When it comes to aging, there are certain changes that are considered normal and other changes that signal a more serious problem. In regard to memory and thinking, there is some level of decline to be expected, but certain changes regarding memory and brain health could reveal early dementia and should not be avoided.
In some cases, early dementia can be misdiagnosed as a normal part of aging, but there are key differences between aging changes and dementia-related changes.
Dementia is characterized by memory loss and misplacing items, like putting your shoes in the kitchen cupboard. Occasional forgetfulness can be a part of normal aging but when forgetfulness and memory loss impede a person’s ability to perform daily tasks, that is when it’s attributed to dementia.
Here are some key signs that can tell if you’re experiencing normal aging or early signs of dementia.
Normal aging: Forgetting where you placed an item but later retracing your steps to find it or forgetting a person’s name but recalling it later.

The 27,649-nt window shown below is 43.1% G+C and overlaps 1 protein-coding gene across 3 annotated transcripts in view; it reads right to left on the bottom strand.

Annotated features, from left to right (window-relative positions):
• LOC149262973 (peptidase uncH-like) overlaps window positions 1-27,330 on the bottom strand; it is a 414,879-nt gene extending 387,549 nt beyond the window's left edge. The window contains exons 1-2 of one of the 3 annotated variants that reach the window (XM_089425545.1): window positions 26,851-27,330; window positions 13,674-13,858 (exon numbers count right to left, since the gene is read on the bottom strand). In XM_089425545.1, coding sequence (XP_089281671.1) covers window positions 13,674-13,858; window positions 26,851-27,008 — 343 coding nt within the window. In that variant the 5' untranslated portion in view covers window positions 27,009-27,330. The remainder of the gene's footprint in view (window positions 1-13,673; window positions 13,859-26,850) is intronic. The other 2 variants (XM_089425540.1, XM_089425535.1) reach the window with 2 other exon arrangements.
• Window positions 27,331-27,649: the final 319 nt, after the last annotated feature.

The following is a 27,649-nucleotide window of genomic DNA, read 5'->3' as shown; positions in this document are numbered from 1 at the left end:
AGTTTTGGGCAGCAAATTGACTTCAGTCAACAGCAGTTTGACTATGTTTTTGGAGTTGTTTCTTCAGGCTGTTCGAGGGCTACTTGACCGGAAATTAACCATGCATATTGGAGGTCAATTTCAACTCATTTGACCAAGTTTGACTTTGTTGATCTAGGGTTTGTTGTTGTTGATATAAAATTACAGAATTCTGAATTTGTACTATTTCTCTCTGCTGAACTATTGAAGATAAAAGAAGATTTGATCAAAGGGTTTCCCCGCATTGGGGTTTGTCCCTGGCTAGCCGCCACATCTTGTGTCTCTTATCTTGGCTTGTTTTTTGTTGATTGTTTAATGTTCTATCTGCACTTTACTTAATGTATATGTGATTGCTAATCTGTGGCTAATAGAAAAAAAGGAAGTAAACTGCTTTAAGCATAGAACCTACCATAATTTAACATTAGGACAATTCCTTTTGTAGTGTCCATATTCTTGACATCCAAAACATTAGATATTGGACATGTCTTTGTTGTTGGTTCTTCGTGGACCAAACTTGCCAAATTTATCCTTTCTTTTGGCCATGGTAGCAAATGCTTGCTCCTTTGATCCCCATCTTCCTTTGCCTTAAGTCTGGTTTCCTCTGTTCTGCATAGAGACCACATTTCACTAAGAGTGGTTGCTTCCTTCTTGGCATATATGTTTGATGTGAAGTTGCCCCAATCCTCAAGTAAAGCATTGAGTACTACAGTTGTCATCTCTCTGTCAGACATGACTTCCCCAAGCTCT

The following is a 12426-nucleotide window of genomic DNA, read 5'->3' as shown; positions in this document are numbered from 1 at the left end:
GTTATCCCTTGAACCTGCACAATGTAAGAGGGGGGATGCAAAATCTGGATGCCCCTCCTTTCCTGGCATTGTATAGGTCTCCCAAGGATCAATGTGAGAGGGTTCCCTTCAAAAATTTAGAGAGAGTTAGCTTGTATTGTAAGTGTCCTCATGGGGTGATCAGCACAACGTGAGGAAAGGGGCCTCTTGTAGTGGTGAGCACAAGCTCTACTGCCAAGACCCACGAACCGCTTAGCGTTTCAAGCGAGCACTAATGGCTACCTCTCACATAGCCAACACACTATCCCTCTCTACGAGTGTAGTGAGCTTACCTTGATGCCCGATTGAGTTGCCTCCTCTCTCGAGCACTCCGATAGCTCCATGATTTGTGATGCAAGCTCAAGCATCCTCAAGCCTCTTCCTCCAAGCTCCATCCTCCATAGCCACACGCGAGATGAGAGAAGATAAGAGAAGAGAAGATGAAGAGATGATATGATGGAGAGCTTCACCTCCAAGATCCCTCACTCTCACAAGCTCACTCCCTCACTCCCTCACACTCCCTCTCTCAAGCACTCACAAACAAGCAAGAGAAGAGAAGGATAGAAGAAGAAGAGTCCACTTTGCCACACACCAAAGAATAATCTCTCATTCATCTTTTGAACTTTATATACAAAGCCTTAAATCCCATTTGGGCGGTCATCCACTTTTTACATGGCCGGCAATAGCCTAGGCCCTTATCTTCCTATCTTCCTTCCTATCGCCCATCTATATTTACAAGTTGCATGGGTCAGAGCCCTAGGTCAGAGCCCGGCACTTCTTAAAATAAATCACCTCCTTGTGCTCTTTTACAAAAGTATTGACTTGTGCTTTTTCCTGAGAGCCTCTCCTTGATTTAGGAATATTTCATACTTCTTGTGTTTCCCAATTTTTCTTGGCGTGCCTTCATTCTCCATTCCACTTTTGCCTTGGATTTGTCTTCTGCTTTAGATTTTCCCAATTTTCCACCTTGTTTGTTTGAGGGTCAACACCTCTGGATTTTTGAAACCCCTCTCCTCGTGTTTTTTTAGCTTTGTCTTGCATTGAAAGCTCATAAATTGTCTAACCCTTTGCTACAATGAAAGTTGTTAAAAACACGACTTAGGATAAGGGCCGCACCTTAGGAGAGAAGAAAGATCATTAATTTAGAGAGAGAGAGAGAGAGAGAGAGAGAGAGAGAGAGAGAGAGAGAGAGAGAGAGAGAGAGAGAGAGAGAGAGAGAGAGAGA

Dementia symptom: Forgetting a person’s name, activity you did earlier in the day, or where you placed something and being able to recall it.
Normal aging: Being slower at problem-solving, multi-tasking, and occasionally making a poor decision.
Dementia symptom: Being unable to problem solve, multi-task, and making bad decisions more often.
Normal aging: Occasional difficulties with finding the right word to express oneself.
Dementia symptom: Greater difficulties with language, perception, and orientation.
Normal aging: Occasional mood swing, anxiety about life, and loss of interest.
Dementia symptom: Easily irritable, frightful, anxious, severe changes in mood and behavior, and complete loss of interest in once beloved activities.
There is currently no cure for dementia, but early detection is still important to begin treatment, which can slow down disease progression. By recognizing these signs and symptoms, you could seek help earlier rather than later.
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